“This may be a good time to remind others that he served for countless years on the board of the WITCO Sports Foundation and that of its successor First Citizens Sports Foundation. Additionally, when the TTOC commenced to grant sporting awards, 25 or more years ago, the top award was named after Alexander B Chapman for ‘outstanding contribution to Sport and Olympism, particularly in the promotion of Olympic ideals’.
“It was an exceeding pleasure and learning experience for me to have travelled and worked and relaxed with Alex. My wish is that he finds rest in this new phase of his journey.”
The Alexander B Chapman award was introduced at the First Citizens Sports Foundation Awards in 2017 and Anthony “Dada” Wickham was the inaugural recipient of the honour. Sports journalist David Lamy (deceased) was the recipient last year.
On Saturday, Chapman, who was president of TTOC for eight years, passed away and leaves to mourn his daughter Alison Chapman. May his soul rest in peace.
The Alexander B. Chapman Award:
This award is for outstanding contribution to sport and Olympism, particularly in the promotion of Olympic ideals.
It recognises achievements or contributions in any Sport by a person or by individuals acting jointly or an organisation, group or team, which epitomize all or any of the following Fundamental Principles of Olympism as found in the Olympic Charter.
Olympism is a philosophy of life, exalting and combining in a balanced whole the qualities of body, will and mind. Blending sports with culture and education, Olympism seeks to create a way of life based on the joy found in effort, the educational value of good example and respect for universal fundamental ethical principles.
The goal of Olympism is to place everywhere sport at the service of the harmonious development of man, with a view to encouraging the establishment of a peaceful society concerned with the preservation of human dignity. To this effect, the Olympic Movement engages, alone or in cooperation with other organizations and within the limits of its means, in actions to promote peace.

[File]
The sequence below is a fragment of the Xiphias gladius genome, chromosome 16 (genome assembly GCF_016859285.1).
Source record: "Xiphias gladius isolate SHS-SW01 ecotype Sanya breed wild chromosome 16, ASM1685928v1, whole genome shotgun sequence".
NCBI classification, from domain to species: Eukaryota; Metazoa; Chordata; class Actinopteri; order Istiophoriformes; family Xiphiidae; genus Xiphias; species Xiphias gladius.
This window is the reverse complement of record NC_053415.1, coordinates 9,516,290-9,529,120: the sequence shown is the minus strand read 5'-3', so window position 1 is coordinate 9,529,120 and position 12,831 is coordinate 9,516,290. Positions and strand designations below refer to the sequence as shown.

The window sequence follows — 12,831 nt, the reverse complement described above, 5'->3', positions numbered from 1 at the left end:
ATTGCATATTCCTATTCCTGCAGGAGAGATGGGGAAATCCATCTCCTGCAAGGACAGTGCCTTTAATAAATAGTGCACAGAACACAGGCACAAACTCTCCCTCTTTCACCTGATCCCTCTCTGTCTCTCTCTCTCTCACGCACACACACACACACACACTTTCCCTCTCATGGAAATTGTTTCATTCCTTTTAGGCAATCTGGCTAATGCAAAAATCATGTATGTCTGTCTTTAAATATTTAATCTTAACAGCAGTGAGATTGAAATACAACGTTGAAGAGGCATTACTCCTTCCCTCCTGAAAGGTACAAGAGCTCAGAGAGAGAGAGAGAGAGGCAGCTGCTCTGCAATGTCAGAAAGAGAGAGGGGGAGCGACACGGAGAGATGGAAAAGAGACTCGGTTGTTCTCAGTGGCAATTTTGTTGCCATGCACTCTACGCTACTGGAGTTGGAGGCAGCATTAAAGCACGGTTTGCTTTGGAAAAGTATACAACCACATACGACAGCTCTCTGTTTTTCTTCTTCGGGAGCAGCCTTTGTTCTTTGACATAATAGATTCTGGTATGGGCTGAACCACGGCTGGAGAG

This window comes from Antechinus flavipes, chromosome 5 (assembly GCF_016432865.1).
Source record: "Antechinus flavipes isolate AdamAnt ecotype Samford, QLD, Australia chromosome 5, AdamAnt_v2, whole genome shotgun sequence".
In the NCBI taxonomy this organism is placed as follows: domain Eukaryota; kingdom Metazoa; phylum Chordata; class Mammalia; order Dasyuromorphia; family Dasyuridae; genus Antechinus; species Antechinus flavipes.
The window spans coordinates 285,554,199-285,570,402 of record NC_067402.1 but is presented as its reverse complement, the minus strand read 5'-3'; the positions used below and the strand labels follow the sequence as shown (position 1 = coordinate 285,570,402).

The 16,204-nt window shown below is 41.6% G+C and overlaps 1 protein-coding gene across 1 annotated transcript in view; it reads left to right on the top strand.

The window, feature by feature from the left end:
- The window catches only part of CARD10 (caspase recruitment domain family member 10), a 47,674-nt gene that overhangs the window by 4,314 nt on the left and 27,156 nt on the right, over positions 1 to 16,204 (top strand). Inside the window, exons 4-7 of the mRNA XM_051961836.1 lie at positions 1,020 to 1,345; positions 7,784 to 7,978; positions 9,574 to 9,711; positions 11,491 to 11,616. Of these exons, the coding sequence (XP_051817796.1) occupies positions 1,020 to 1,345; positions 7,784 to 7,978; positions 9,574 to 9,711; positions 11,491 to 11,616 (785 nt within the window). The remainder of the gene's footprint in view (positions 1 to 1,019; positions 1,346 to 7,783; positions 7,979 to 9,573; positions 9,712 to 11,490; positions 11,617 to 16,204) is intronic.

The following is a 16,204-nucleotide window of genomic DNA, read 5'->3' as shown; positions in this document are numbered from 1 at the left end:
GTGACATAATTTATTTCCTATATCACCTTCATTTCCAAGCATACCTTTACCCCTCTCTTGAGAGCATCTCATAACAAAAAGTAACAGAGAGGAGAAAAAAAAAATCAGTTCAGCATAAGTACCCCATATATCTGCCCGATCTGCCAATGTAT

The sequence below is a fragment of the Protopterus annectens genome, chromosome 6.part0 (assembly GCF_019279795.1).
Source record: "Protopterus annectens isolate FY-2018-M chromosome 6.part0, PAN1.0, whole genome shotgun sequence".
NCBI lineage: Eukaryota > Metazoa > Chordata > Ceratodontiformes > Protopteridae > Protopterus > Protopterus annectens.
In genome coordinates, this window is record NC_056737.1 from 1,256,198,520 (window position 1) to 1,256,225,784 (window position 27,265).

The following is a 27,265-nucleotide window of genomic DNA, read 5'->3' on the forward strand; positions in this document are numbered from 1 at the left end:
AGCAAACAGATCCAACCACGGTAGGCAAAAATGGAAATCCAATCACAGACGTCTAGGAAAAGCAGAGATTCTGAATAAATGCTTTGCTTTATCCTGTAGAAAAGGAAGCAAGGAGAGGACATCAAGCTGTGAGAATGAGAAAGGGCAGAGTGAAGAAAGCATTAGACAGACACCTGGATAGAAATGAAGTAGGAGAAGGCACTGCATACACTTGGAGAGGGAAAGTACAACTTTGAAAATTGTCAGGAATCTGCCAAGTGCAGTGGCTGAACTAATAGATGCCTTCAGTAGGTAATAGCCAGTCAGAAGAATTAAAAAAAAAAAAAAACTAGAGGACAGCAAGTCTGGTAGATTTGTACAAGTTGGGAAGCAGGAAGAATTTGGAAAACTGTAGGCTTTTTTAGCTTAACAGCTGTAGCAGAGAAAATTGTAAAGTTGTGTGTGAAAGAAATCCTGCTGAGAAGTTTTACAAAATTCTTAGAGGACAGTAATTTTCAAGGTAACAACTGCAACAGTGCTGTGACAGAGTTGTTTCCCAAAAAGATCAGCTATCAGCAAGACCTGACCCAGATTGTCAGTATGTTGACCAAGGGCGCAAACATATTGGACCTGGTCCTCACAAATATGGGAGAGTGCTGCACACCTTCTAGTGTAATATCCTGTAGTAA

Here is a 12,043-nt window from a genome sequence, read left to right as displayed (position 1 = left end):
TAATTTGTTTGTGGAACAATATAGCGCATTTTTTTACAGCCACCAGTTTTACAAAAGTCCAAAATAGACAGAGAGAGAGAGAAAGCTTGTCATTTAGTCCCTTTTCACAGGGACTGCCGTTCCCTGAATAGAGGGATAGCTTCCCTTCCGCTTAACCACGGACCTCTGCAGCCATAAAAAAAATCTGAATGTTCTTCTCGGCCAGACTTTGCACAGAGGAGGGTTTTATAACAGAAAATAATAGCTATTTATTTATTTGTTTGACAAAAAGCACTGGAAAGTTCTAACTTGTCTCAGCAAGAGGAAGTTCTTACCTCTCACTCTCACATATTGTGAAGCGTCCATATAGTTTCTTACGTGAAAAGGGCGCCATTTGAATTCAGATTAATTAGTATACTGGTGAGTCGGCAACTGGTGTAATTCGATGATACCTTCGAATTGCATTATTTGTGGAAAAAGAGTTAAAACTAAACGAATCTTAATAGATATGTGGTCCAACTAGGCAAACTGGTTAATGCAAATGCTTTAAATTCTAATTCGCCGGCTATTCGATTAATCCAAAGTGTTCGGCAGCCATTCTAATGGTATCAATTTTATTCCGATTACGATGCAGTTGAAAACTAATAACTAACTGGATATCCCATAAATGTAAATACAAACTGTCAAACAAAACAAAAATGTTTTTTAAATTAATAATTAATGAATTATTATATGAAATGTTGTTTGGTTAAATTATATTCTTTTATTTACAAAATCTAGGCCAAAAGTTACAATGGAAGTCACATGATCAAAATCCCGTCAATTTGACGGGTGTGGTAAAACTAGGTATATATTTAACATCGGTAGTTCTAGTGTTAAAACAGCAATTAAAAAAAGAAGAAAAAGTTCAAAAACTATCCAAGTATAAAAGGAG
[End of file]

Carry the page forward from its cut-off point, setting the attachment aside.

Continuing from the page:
The goal of the Olympic Movement is to contribute to building a peaceful and better world by educating youth through sport practiced without discrimination of any kind and in the Olympic spirit, which requires mutual understanding with a spirit of friendship, solidarity and fair play.
The practice of sport is a human right. Every individual must have the possibility of practicing sport in accordance with his or her needs.
It is not limited to the year under review and may be awarded in recognition of a long period or a lifetime of service to sport, characterised by the Fundamental Principles.
It may be awarded posthumously.
Because the award recognises long service or a lifetime of service, it should not be granted, except in a very rare or exceptional case, to a nominee who had been awarded in the past in this category.
A fitting tribute to a patriot, Alexander B Chapman.